The Wisdom of Jesus as related by...

Cynthia Bourgeault's 'The Wisdom of Jesus' seeks to describe Jesus' life and teaching from the perspective of a 'sophiology', a tradition of wisdom, as distinct from a 'soteriology', a tradition of salvation.

Jesus is a 'Single One' who from his dwelling in unity with God and out of his self-emptying spirit comes to live at the heart of our world in all its dense materiality and messiness to share a transformative teaching.

This teaching aims to move us from the 'binary operating system' of our everyday, ego centred minds towards a non-dual consciousness so that 'the mind of Christ', the 'Kingdom of Heaven' that is within us, will be realised.

This teaching though present in the Gospels needs to be teased out not least through the lens of the traditions reflected in those gospels that did not make into the Canon - of Thomas especially but also of Mary Magdalene, Philip and Judas - and through, what I might call, acts of contemplative re-imagination, grounded in the intuitions (and teaching) of Christian (and other) mystics - the tradition of sophia perennis.

Bourgeault covers the ground with admirable lucidity, depth and intelligence. The book closes with chapters devoted to actual practice, ways in which this way of being may come alive within our lives - of Centring Prayer, lectio divina, chanting and participation in the Eucharist.

So far, so good! However, why does reading it leave me with a strangely flat feeling?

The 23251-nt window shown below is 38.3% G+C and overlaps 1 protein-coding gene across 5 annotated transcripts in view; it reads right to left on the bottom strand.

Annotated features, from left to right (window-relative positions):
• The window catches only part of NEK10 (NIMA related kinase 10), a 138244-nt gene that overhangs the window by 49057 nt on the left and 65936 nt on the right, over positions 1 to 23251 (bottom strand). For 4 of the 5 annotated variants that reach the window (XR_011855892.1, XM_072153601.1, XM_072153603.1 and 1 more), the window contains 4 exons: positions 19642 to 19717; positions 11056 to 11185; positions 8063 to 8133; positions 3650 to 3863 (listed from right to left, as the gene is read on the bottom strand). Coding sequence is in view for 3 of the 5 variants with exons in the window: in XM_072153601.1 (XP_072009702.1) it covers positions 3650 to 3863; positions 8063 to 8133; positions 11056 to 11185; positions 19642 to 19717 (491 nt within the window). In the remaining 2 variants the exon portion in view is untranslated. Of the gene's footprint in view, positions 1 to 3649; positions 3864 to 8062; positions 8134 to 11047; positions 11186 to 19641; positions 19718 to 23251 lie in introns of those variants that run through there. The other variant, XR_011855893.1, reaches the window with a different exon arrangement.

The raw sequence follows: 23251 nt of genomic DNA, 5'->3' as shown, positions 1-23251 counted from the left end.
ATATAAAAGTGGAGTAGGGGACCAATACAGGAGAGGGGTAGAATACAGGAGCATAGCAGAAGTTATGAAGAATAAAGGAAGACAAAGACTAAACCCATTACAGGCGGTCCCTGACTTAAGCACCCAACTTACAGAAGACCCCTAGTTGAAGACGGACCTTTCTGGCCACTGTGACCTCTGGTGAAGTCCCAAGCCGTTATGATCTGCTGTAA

This is, I feel, because it is so insistent that this is 'the' tradition of Jesus and I am its interpreter. This ironic given that she has made such a sterling case for the 'plurality of early Christianity'! We are called, I think, to test everything against the patterns of our own experience (as the Buddha would say) but we need a deeper and more humble sense that we may be wrong to accompany it than I find here, I am afraid!

Likewise, it may be true that the Gospels are not simply about telling us that Jesus calls us to be nice to one another (and the ability to be nice to one another may require a more demanding practice than it appears) but it may also be that (indeed any authentic wisdom tradition is accompanied by precepts of virtue). An authentic tradition can work on many levels. Bourgeault wants it to be collapsed into what is, arguably, its highest alone yet often our path leads from the 'material to the spiritual' and the effort to be nice might be a good place to start!

And, finally, what does happen to the Christ of soteriology, of a 'salvation history'? He completely vanishes and in doing so Christian life becomes an individual quest after enlightenment rather than a quest for body of Christ that is genuinely communal.

I think it is right to see that Christ's kenosis, his self-emptying love, is the heart of the message but it implies a deepening relationality in the quest to be fully Christian that gets lost in this account.

The Kingdom of Heaven is not only within but also among and not simply betwixt 'enlightened' humans' but in our neighbourhoods and in revealing a wholly transfigured cosmos.


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